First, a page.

The +D (or Plus D) was a floppy disk and printer interface for the Sinclair ZX Spectrum home computer, developed as a successor to Miles Gordon Technology's earlier product, the DISCiPLE. It was designed to be smaller, cheaper, simpler and thus more reliable.
It discarded a number of the less important features of the earlier product — the network and joystick ports, the inhibit button and the pass-through connector — and replaced its ancestor's plastic wedge-shaped design which fit under the Spectrum with a simple flat metal slab which protruded from the rear of the computer.
It provided only floppy disk and Centronics parallel interfaces, plus a non-maskable interrupt button. The +D's casing was simple folded steel, which was not only stronger than before but acted as a heatsink, improving reliability. Apart from the missing ports, though, it was software-compatible with the larger device.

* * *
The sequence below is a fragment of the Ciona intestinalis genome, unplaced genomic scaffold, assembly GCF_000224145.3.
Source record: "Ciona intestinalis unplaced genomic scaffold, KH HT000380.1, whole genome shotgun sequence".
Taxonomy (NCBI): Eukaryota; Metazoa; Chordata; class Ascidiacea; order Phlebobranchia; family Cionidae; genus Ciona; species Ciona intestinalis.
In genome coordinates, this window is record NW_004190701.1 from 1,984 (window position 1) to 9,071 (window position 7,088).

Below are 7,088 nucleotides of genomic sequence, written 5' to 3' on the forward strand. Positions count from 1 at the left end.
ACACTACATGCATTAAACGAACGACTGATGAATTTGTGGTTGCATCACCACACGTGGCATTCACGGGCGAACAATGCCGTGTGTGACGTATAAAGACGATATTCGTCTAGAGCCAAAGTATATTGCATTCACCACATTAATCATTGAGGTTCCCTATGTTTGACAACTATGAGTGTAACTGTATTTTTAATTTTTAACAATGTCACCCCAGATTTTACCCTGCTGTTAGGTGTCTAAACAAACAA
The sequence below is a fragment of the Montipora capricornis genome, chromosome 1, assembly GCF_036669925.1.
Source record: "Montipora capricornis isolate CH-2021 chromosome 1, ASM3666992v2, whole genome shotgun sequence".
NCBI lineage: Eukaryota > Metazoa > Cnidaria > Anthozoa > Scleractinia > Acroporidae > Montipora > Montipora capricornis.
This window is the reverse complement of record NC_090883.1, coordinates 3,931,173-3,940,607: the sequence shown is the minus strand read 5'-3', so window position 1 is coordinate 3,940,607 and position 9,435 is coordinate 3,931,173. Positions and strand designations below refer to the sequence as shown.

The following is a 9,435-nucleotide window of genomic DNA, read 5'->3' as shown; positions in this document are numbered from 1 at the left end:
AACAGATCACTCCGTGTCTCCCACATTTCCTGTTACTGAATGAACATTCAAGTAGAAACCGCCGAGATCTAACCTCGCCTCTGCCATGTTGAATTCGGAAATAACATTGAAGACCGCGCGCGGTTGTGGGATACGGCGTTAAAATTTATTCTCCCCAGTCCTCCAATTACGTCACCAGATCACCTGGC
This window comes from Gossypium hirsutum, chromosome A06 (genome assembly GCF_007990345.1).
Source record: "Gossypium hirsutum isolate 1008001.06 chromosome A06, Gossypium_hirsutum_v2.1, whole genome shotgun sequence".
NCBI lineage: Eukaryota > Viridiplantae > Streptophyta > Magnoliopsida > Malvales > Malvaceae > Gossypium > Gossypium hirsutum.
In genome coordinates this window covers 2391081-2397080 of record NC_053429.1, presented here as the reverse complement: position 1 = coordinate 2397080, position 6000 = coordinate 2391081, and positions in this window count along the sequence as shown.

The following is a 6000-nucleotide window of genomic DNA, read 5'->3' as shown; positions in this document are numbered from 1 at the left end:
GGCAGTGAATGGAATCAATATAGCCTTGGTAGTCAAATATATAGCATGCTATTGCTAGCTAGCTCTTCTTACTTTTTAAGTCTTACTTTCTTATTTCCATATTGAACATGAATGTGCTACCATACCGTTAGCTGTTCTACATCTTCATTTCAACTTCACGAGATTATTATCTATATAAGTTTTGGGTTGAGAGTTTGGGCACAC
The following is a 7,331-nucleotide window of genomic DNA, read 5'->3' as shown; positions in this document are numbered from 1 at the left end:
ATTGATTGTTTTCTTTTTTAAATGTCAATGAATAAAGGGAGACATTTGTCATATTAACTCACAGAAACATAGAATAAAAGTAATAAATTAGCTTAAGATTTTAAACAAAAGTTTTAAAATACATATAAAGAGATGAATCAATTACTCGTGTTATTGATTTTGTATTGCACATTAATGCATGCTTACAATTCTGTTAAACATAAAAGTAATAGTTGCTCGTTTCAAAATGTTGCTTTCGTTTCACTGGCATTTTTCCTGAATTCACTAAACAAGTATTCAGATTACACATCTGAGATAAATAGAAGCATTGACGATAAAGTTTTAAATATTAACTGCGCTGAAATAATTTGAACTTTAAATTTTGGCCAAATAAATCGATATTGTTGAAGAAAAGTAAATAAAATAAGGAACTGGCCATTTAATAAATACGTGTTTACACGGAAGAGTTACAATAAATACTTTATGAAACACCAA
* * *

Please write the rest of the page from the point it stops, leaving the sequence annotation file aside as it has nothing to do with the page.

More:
The +D's DOS was named G+DOS, and was compatible with the DISCiPLE's DOS, GDOS. SAM DOS for MGT's SAM Coupé was backwards-compatible with GDOS and G+DOS. "The Complete +D Disassembly" by Rudy Biesma documents the "G+DOS system 2a" version. An enhanced version called Beta DOS fixed bugs and added features.
In later years a complete new system called UNI-DOS was developed by SD Software for the DISCiPLE and +D interfaces.
The popularity of the DISCiPLE led to the formation of a user group and magazine, INDUG, which later became Format Publications. Usergroups like INDUG/Format in the UK or DISCiPLE-Nieuwsbrief in the Netherlands produced enhancements such as extended printer support.
The +D design was later licensed by Datel and it continued on sale for some years after MGT's demise. Its design and chips have been released into the public domain and it still remains available commercially or even as a DIY project.